With the official review into London’s airport capacity having launched in November, NLA has invited a series of these architects to set out their proposals and ideas for meeting London’s airport capacity needs.
Very interesting the development of alternative power sources. Mainly if takes natural sciences and bio-engineering into consideration. The study of the amazing termites in Univesity of Florida is getting close to something amazing. Check it out on the university’s NEWS.
The questions that comes to me are:
1. How many decades?
2. And then what?
In other words: It is just another warning to us on how important renewable energy is.
Today I came across this very interesting site.
If you like your Sustainable “gadgets” you porbably will like the Sustainablog. Have fun!
Source: Deloitte Website
Deloitte, the business advisory firm, has acquired dcarbon8, a leading carbon and sustainability consultancy, as it expands and evolves its environmental and sustainability consulting practice.
The deal sees Guy Battle, a founder of dcarbon8, become a Deloitte partner and its employees join Deloitte.
dcarbon8, a ‘grand prix’ award winner at the 2008 Green Business Awards, is at the forefront of carbon management services especially focussing on embodied carbon within products and complex supply chains. This includes the capacity to deliver Carbon Trust and Planet Positive certification of products, businesses and buildings. dcarbon8 also increasingly specialises in developing corporate sustainability and communications strategies to meet the challenges laid out by the UK Government for the low carbon economy.
John Connolly, CEO and senior partner at Deloitte, commented: “dcarbon8 is a leading innovator in carbon and sustainability consulting and already advises a number of blue chip clients. We are delighted to welcome its team to Deloitte, where their expertise in carbon footprint, water and sustainability advisory services will complement and enhance our existing credentials as we seek to establish leadership in this field.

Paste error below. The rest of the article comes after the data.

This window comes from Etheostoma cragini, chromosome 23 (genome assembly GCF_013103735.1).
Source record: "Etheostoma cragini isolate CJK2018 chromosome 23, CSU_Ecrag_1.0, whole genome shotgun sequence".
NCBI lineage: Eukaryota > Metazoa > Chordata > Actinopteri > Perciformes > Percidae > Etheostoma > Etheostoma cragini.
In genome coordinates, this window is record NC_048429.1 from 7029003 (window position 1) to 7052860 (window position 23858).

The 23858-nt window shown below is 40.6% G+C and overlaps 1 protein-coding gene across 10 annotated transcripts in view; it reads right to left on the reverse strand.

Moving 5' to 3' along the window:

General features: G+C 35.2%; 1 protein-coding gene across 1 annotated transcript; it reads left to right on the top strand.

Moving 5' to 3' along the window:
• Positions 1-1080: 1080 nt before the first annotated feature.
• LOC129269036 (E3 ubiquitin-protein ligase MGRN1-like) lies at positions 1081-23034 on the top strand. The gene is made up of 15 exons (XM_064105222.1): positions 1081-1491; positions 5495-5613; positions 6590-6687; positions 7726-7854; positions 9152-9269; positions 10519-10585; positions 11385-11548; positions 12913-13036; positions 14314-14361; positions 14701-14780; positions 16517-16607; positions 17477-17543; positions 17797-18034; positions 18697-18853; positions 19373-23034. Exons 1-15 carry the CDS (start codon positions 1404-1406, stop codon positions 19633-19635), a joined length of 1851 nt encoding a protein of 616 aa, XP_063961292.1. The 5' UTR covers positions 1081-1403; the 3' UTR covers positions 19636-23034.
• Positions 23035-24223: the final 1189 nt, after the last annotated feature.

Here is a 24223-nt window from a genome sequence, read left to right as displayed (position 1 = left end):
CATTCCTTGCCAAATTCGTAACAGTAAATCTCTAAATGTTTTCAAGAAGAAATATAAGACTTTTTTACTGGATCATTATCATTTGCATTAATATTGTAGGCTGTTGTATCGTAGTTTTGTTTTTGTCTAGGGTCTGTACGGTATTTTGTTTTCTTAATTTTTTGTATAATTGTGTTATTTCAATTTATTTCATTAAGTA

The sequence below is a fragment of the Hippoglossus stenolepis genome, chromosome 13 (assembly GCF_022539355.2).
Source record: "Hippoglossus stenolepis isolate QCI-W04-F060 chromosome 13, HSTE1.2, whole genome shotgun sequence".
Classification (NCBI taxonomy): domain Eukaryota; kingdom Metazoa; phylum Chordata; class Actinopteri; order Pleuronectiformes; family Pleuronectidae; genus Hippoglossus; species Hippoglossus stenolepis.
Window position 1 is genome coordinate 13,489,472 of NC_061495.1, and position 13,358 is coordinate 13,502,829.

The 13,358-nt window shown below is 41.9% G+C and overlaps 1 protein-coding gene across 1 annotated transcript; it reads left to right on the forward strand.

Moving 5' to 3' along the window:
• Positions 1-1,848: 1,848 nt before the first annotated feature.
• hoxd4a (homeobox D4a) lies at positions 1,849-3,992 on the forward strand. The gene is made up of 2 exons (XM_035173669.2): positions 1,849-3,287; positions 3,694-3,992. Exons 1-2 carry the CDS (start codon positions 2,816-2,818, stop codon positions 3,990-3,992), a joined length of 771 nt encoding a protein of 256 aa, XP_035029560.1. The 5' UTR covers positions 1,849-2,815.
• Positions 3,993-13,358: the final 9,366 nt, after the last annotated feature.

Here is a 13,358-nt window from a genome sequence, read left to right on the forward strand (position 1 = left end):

“This deal will bring together pioneering and highly skilled people from both organisations enabling us to offer an increased range and depth of carbon and sustainability advice to a broader number of clients.”
Guy Battle, founder and director of dcarbon8, commented: “The challenges facing business as the world moves towards a low carbon economy are enormous. We see the move to Deloitte as a fantastic opportunity to combine our respective skills adding the necessary depth and resource to allow us to meet the growing demands of our customers in this field.
“I have been very impressed by Deloitte’s absolute commitment to developing their environmental expertise and especially their commitment to becoming the leading professional services firm for the green economy. We are incredibly excited at becoming a central part in making this vision a reality.”
This news follows the announcements in January that Deloitte is adding Drivers Jonas, the property advisory specialist, to the firm to create a groundbreaking new real estate advisory business, and that Deloitte has also acquired ReportSource, the leading business performance and information management consultancy, boosting its UK Consulting arm.
Notes to Editors:
In this press release references to Deloitte are references to Deloitte LLP, which is among the country’s leading professional services firms.
Deloitte LLP is the United Kingdom member firm of Deloitte Touche Tohmatsu (‘DTT’), a Swiss Verein, whose member firms are legally separate and independent entities. Please see www.deloitte.co.uk/about for a detailed description of the legal structure of DTT and its member firms.
The information contained in this press release is correct at the time of going to press.
dcarbon8 helps businesses reduce greenhouse gas (GHG) emissions and stimulate responsible carbon management throughout the supply chain. Its primary aim is to reduce global warming by promoting responsible environmental and sustainable practices throughout the world economy. dcarbon8 achieves this by encouraging companies to develop loyal and strategic environmental business alliances throughout their supply chains from supplier to consumer. dcarbon8 helps companies to identify and reduce the carbon footprints of their operations and activities as well as in their products and supply chain.
As I have mention on a previous post, I will be with the British Mission meeting a variety of professional in Brazil.
The two main events to be the UKTI Seminar on GREEN AND SUSTAINABLE BUILDING SEMINAR that will happen in SÃO PAULO on the 28/10/09 and in RIO DE JANEIRO on 30/10/09.
I will be talking a bit about bio-climatic design and the use of vegetation on an integrated MEP Design.
I hope I will see you there!
Gostaria de compartilhar que estarei junto a missao britânica que estara falando sobe sustentabilidade na semana que se inciia em 26/10/09.
Os principais eventos sendo os Seminário sobre Prédios Sustentáveis para a Asbea que ocorrera dia 28/10/09 em Säo Paulo e 30/10/09 no Rio de Janeiro.
Eu vou estar falando um pouco sobre projeto bio-climático e sobre nossos últimos trabalhos com o uso integrado de vegetaçäo nos sitemas de engenharia predial.
Para maiores informaçöes visite o Site da Asbea.
Espero encontra-los lá!